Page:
Cyber Security Today – A New Year a new ransomware strain, Nissan mobile apps exposed and an unusual phishing scam

A New Year a new ransomware strain, Nissan mobile apps exposed and an unusual phishing scam

Welcome to Cyber Security Today. It’s Friday January 8th. I’m Howard Solomon, contributing reporter on cybersecurity for

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A new ransomware strain has been discovered. It’s been dubbed Babuk by the man who discovered it, a third-year computer science student at Georgia Tech named Chuong Dong. He calls it “pretty standard ransomware,” that, like others, uses multi-threading encryption and takes advantage of Windows Restart Manager. For those who don’t know, Restart Manager enables all but critical applications and services to be shut down and restarted. This ransomware copies and steals corporate data, then scrambles data and deletes backups that are connected to the network. Like other recent ransomware gangs, Babuk threatens to post copied data to the dark web for criminals to buy unless the victim firm pays for decryption keys.

Another one of those oopsy incidents: The source code of mobile apps and internal tools developed by car maker Nissan North America could have been seen by anyone after an employee made a big mistake. According to the ZDNet news service, the staffer was using the open-source Git development platform for working on the apps, but didn’t change the server’s default username and password. Like many platforms, the default for both was the easily-guessed word “admin.” Many developers use the Git platform and its tools while developing apps. That’s OK, but they’ve got to change the default password on the instances they start.

Cybercriminals often tie their phishing campaigns to whatever’s hot in the news. They usually do it by changing the both the email subject line and the title of a malicious attachment, but keeping much of the message in the text of the email the same. One group, however, got lazy. Recently distributing email messages with the subject line “Good Loan Offer,” they didn’t bother changing the name of the attachment, which was “Trump Sex Scandal.” Or maybe it was deliberate.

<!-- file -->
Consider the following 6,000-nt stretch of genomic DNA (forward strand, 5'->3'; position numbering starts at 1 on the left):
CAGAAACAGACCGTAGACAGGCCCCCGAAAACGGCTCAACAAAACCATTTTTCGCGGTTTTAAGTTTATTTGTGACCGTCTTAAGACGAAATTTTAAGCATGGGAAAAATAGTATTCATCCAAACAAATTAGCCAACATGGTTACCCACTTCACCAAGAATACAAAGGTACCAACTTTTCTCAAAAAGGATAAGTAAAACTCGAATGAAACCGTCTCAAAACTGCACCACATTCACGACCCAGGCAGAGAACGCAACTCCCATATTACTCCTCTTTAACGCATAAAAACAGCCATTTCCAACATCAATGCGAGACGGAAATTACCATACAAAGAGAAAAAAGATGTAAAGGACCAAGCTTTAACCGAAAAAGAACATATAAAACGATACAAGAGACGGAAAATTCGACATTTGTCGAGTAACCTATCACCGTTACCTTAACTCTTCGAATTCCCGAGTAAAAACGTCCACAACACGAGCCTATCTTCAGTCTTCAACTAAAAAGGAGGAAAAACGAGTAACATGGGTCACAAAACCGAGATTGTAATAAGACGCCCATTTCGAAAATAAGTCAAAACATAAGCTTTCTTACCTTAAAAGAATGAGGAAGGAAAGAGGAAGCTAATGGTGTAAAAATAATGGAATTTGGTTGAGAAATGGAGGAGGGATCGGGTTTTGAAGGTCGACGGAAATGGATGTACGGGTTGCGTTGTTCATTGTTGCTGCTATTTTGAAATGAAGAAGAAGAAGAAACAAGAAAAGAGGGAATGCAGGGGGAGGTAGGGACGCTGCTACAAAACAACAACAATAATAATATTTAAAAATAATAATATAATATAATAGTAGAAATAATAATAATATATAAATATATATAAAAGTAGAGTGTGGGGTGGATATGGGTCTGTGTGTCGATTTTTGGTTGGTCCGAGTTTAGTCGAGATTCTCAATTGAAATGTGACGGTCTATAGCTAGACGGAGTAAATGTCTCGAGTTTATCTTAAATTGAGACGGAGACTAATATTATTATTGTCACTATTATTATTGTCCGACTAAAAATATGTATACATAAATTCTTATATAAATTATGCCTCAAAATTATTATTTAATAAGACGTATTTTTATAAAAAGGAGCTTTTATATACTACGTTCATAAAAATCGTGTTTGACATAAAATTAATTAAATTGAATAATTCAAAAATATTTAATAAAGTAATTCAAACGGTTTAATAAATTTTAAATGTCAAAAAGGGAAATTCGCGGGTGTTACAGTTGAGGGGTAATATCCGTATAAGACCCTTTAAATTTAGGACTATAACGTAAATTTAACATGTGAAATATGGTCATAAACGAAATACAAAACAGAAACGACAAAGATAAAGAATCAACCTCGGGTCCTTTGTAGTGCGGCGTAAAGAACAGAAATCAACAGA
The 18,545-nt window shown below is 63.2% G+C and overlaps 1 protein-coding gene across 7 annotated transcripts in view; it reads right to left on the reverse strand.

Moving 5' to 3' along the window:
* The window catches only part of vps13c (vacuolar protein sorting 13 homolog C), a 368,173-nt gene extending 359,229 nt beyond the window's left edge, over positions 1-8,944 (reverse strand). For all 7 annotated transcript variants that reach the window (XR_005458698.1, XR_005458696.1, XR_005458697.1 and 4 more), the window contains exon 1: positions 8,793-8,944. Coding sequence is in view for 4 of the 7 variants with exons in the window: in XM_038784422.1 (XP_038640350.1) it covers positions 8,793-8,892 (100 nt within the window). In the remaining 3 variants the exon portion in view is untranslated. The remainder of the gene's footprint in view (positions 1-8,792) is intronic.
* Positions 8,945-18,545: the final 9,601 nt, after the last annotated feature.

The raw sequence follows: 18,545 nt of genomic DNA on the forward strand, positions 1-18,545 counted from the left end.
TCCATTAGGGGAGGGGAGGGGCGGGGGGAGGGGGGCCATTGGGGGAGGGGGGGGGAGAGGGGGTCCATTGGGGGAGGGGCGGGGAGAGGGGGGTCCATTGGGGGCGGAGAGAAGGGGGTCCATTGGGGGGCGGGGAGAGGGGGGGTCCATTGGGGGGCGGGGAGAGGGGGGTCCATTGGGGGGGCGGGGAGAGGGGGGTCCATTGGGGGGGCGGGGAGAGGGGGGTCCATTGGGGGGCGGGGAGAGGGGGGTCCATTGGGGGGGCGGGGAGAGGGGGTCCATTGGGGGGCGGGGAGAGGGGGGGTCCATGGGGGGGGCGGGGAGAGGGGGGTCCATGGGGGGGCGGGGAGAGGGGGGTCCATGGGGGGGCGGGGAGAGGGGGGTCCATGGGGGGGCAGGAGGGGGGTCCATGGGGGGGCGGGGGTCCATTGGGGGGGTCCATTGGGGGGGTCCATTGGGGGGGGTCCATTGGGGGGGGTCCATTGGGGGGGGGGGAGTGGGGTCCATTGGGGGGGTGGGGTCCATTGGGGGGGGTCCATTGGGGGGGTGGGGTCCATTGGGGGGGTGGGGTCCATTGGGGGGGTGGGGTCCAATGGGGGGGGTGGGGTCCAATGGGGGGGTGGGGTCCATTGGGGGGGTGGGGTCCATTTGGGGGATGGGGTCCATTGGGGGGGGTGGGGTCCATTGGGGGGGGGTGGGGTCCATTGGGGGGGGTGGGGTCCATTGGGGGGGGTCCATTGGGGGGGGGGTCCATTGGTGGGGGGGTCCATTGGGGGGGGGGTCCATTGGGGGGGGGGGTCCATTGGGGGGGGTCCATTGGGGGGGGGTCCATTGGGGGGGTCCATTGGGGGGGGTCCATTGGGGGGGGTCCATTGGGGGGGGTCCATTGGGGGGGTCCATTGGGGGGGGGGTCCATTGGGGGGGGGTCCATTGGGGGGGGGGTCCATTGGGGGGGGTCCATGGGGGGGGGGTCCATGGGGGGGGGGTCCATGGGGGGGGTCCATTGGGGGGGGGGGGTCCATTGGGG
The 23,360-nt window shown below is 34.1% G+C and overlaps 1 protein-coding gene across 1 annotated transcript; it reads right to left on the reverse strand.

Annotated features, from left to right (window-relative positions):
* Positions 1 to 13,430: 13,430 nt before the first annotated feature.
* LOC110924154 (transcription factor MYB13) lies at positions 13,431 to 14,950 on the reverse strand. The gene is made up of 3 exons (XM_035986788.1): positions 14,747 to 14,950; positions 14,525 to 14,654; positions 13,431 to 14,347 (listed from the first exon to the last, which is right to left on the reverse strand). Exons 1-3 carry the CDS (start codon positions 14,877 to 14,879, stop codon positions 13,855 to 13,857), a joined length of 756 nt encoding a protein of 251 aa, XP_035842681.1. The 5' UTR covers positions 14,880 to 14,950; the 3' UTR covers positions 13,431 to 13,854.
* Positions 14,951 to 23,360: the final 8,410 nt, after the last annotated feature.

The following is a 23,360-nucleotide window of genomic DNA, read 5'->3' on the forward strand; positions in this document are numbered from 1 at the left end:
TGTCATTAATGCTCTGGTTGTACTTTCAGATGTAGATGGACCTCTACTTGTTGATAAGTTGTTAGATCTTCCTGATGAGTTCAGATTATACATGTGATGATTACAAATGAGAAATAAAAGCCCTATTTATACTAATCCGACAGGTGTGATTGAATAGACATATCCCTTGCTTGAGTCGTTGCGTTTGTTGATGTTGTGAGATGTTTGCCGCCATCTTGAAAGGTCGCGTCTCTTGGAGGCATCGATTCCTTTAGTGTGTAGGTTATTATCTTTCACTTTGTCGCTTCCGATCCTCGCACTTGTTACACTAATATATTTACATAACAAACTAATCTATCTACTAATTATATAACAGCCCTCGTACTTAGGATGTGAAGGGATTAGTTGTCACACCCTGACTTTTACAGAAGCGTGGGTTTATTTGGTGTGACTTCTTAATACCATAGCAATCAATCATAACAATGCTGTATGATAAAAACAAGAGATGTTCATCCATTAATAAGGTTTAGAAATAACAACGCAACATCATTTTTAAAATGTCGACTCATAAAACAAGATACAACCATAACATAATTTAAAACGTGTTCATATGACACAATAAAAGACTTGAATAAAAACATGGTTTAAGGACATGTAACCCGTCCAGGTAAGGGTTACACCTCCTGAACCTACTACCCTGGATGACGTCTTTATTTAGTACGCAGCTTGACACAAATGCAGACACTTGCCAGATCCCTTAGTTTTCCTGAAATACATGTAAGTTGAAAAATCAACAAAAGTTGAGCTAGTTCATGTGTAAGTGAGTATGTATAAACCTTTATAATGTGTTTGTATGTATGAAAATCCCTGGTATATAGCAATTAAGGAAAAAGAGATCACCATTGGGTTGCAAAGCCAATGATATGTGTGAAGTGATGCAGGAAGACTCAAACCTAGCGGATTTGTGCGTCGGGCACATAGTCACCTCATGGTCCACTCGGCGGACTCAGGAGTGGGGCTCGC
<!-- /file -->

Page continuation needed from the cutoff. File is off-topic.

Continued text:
The discovery was made by security firm Trustwave. The text of the message is consistent with a supposedly lucrative investment loan offer. If the unsolicited offer for an investment isn’t enough to raise suspicions, the attachment with a name that has nothing to do with a loan should have most recipients hitting the delete button fast. If they click on the supposed Trump video, as part of the scam a warning pops up telling the victim that remote access software is about to be installed. You can’t fault these hackers for honesty. People foolish enough to click on the “OK, I know what I am doing” button to go ahead with the download deserve what they get.

Finally, IT administrators whose organizations use Fortinet’s FortiWeb web application firewall need to install the latest security patches. Vulnerabilities could be used to access their networks and to launch denial of service attacks on unwitting victims.

That’s it for this morning. This afternoon you can download the Week In Review edition, where I’ll recap top stories and have a discussion about the latest ransomware trend with Dinah Davis, vice-president of research and development at Arctic Wolf.

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Jim Love, Chief Content Officer, IT World Canada
Howard Solomon
Howard Solomon
Currently a freelance writer, I'm the former editor of and Computing Canada. An IT journalist since 1997, I've written for several of ITWC's sister publications including and Computer Dealer News. Before that I was a staff reporter at the Calgary Herald and the Brampton (Ont.) Daily Times. I can be reached at hsolomon [@]

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